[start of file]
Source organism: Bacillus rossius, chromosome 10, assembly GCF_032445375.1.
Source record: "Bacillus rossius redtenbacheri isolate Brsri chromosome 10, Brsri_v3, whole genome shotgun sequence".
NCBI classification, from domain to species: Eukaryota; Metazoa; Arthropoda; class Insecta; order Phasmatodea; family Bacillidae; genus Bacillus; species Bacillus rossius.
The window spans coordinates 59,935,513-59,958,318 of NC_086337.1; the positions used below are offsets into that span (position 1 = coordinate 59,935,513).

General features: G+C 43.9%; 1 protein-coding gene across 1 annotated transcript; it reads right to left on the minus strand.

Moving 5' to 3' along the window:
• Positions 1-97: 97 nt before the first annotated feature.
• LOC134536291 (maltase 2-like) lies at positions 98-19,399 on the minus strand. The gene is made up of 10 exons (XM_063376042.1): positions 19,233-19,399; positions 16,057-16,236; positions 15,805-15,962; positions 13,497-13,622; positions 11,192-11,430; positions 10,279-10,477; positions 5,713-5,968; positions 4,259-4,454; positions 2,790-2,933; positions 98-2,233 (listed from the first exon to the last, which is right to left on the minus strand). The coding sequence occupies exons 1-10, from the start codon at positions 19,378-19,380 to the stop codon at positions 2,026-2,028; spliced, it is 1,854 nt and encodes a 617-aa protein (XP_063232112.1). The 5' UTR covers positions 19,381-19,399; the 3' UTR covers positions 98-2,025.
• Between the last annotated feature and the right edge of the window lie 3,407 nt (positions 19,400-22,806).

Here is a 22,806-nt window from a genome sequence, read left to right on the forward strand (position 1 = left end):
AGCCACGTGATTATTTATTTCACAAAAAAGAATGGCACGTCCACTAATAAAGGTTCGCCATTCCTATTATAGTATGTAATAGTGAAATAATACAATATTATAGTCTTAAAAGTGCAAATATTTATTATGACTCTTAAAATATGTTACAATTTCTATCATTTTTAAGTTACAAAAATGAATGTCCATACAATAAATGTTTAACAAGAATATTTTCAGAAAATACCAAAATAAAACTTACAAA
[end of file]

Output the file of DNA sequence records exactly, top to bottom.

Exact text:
Source organism: Bacillus rossius, chromosome 10, assembly GCF_032445375.1.
Source record: "Bacillus rossius redtenbacheri isolate Brsri chromosome 10, Brsri_v3, whole genome shotgun sequence".
NCBI classification, from domain to species: Eukaryota; Metazoa; Arthropoda; class Insecta; order Phasmatodea; family Bacillidae; genus Bacillus; species Bacillus rossius.
The window spans coordinates 59,935,513-59,958,318 of NC_086337.1; the positions used below are offsets into that span (position 1 = coordinate 59,935,513).

General features: G+C 43.9%; 1 protein-coding gene across 1 annotated transcript; it reads right to left on the minus strand.

Moving 5' to 3' along the window:
• Positions 1-97: 97 nt before the first annotated feature.
• LOC134536291 (maltase 2-like) lies at positions 98-19,399 on the minus strand. The gene is made up of 10 exons (XM_063376042.1): positions 19,233-19,399; positions 16,057-16,236; positions 15,805-15,962; positions 13,497-13,622; positions 11,192-11,430; positions 10,279-10,477; positions 5,713-5,968; positions 4,259-4,454; positions 2,790-2,933; positions 98-2,233 (listed from the first exon to the last, which is right to left on the minus strand). The coding sequence occupies exons 1-10, from the start codon at positions 19,378-19,380 to the stop codon at positions 2,026-2,028; spliced, it is 1,854 nt and encodes a 617-aa protein (XP_063232112.1). The 5' UTR covers positions 19,381-19,399; the 3' UTR covers positions 98-2,025.
• Between the last annotated feature and the right edge of the window lie 3,407 nt (positions 19,400-22,806).

Here is a 22,806-nt window from a genome sequence, read left to right on the forward strand (position 1 = left end):
AGCCACGTGATTATTTATTTCACAAAAAAGAATGGCACGTCCACTAATAAAGGTTCGCCATTCCTATTATAGTATGTAATAGTGAAATAATACAATATTATAGTCTTAAAAGTGCAAATATTTATTATGACTCTTAAAATATGTTACAATTTCTATCATTTTTAAGTTACAAAAATGAATGTCCATACAATAAATGTTTAACAAGAATATTTTCAGAAAATACCAAAATAAAACTTACAAA